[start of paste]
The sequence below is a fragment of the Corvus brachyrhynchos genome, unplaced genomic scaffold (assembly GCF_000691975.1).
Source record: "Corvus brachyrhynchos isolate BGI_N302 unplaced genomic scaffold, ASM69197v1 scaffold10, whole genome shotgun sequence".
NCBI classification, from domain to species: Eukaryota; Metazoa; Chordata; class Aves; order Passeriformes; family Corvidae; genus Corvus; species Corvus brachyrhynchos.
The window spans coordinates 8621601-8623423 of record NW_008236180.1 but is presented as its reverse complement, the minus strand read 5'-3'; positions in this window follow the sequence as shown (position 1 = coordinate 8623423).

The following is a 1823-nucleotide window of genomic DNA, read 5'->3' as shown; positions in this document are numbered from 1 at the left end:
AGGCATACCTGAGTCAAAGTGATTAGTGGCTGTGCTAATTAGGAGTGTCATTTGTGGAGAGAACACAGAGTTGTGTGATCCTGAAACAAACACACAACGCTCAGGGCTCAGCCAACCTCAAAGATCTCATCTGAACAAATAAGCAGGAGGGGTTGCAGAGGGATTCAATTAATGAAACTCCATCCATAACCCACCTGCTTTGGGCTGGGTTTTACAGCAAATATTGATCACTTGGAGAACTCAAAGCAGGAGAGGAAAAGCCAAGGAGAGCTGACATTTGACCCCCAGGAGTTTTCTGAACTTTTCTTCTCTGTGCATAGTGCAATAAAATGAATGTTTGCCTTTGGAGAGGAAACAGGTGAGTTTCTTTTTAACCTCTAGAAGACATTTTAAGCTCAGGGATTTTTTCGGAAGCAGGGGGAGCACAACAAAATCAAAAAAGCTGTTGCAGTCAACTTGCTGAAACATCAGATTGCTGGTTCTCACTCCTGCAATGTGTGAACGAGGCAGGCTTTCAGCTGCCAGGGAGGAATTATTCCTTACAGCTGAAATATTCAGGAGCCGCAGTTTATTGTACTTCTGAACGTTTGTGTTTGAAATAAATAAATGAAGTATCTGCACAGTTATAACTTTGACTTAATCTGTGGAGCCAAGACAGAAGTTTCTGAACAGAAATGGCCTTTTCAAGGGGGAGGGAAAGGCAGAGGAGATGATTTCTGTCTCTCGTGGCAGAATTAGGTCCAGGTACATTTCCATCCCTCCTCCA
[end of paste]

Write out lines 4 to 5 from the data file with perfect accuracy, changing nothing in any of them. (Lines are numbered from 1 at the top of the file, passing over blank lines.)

The window spans coordinates 8621601-8623423 of record NW_008236180.1 but is presented as its reverse complement, the minus strand read 5'-3'; positions in this window follow the sequence as shown (position 1 = coordinate 8623423).

The following is a 1823-nucleotide window of genomic DNA, read 5'->3' as shown; positions in this document are numbered from 1 at the left end: